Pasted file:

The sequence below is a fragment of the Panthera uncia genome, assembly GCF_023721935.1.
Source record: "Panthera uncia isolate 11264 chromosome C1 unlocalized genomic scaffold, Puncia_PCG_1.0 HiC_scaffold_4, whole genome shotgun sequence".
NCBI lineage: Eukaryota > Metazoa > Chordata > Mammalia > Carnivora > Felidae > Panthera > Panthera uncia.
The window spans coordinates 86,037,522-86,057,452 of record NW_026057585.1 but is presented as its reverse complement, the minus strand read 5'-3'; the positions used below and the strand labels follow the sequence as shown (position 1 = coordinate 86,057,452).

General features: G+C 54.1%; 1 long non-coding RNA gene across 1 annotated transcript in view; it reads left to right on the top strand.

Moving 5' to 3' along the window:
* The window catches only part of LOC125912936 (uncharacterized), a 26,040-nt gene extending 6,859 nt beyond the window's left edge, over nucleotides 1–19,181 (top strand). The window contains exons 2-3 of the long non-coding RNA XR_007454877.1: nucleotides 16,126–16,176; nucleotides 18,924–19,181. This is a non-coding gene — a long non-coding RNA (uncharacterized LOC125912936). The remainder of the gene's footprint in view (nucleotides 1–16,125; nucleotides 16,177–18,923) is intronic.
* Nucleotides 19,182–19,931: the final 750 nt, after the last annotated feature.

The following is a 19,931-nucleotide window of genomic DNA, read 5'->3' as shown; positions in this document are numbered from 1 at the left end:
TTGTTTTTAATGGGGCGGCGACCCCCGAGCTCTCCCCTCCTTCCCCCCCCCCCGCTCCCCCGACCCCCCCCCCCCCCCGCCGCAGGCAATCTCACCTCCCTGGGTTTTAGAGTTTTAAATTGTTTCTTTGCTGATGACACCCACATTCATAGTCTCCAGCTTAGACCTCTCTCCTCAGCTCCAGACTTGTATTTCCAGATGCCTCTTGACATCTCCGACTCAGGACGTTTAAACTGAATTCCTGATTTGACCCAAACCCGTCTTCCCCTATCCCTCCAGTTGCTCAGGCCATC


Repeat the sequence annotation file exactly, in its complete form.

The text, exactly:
The sequence below is a fragment of the Panthera uncia genome, assembly GCF_023721935.1.
Source record: "Panthera uncia isolate 11264 chromosome C1 unlocalized genomic scaffold, Puncia_PCG_1.0 HiC_scaffold_4, whole genome shotgun sequence".
NCBI lineage: Eukaryota > Metazoa > Chordata > Mammalia > Carnivora > Felidae > Panthera > Panthera uncia.
The window spans coordinates 86,037,522-86,057,452 of record NW_026057585.1 but is presented as its reverse complement, the minus strand read 5'-3'; the positions used below and the strand labels follow the sequence as shown (position 1 = coordinate 86,057,452).

General features: G+C 54.1%; 1 long non-coding RNA gene across 1 annotated transcript in view; it reads left to right on the top strand.

Moving 5' to 3' along the window:
* The window catches only part of LOC125912936 (uncharacterized), a 26,040-nt gene extending 6,859 nt beyond the window's left edge, over nucleotides 1–19,181 (top strand). The window contains exons 2-3 of the long non-coding RNA XR_007454877.1: nucleotides 16,126–16,176; nucleotides 18,924–19,181. This is a non-coding gene — a long non-coding RNA (uncharacterized LOC125912936). The remainder of the gene's footprint in view (nucleotides 1–16,125; nucleotides 16,177–18,923) is intronic.
* Nucleotides 19,182–19,931: the final 750 nt, after the last annotated feature.

The following is a 19,931-nucleotide window of genomic DNA, read 5'->3' as shown; positions in this document are numbered from 1 at the left end:
TTGTTTTTAATGGGGCGGCGACCCCCGAGCTCTCCCCTCCTTCCCCCCCCCCCGCTCCCCCGACCCCCCCCCCCCCCCGCCGCAGGCAATCTCACCTCCCTGGGTTTTAGAGTTTTAAATTGTTTCTTTGCTGATGACACCCACATTCATAGTCTCCAGCTTAGACCTCTCTCCTCAGCTCCAGACTTGTATTTCCAGATGCCTCTTGACATCTCCGACTCAGGACGTTTAAACTGAATTCCTGATTTGACCCAAACCCGTCTTCCCCTATCCCTCCAGTTGCTCAGGCCATC